Humoral factors reduce gap junction sensitivity to cytoplasmic pH. I. Organ ablation studies

A. P. Moreno, D. C. Spray, F. Ramon

Research output: Contribution to journalArticlepeer-review

6 Scopus citations


The sensitivity of gap junctions connecting crayfish lateral axons to uncoupling by axoplasmic acidification was studied after altering the hormonal balance of animals by 1) ablation of eyestalks or sinus glands or 2) inducing long-lasting defensive posturing behavior (stress). Internal pH (pH(i)) was measured with microelectrodes, and junctional resistance (R(j)) was calculated from input and transfer resistances. In isolated nerve cords from intact animals, the maximal R(j) (R(jmax)) reached after acidification varied diurnally (R(jmax) ~10 and 0.6 MΩ at 0900 and 1800 h, respectively). Basal R(j) (20-30 kΩ) did not change during the 24-h period. Organ ablation (eyestalks or sinus glands) or stress rendered gap junctions less sensitive to uncoupling by low pH(i) within 1 h or 2 days; recovery toward control values had different time courses. The reduced pH sensitivity of crayfish junctions seen after eyestalk ablation is attributable to stress in its early phase (lasting 1-2 days) and to ablation of the endocrine organs in its late phase (2-7 days). No striking structural differences accompanied these changes, indicating that the altered properties are not due to major changes in gap junction expression.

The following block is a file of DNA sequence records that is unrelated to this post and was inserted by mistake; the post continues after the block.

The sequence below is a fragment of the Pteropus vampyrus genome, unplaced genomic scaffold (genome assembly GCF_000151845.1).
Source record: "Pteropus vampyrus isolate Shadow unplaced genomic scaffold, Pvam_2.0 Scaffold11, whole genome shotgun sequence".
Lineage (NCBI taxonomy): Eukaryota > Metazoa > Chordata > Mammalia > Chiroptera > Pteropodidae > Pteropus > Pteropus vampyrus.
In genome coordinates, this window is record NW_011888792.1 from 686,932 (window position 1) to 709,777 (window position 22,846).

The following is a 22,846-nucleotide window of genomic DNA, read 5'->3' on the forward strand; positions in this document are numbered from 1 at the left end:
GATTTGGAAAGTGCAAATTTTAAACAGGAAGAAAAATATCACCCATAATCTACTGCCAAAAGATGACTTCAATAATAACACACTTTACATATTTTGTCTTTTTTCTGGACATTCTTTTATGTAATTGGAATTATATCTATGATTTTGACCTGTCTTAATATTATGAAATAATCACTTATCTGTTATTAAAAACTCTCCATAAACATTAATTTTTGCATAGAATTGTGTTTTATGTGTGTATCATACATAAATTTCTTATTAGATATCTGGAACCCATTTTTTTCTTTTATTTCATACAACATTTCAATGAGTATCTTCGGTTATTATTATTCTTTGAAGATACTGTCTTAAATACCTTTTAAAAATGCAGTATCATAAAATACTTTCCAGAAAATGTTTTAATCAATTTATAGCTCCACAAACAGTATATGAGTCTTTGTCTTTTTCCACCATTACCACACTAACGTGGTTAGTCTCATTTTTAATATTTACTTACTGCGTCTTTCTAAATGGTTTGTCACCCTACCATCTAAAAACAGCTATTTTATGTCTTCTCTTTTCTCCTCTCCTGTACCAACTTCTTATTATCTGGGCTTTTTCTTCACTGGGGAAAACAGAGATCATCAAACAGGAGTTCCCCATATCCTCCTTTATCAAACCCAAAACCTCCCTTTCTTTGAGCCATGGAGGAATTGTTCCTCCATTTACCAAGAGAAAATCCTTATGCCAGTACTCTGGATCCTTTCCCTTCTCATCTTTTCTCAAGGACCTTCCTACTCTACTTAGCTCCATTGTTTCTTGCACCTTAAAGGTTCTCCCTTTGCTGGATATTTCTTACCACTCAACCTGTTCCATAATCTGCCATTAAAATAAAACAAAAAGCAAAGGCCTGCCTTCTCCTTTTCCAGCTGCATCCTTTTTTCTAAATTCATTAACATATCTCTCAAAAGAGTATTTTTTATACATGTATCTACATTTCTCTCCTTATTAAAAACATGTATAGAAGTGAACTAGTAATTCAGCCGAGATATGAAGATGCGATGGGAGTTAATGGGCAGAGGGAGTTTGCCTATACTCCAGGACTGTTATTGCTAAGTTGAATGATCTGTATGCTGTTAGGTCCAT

Original languageEnglish (US)
Pages (from-to)C1028-C1038
JournalAmerican Journal of Physiology - Cell Physiology
Issue number5 29-5
StatePublished - 1991


  • Axons
  • Cell communication
  • Sinus gland
  • Stress

ASJC Scopus subject areas

  • Physiology
  • Cell Biology


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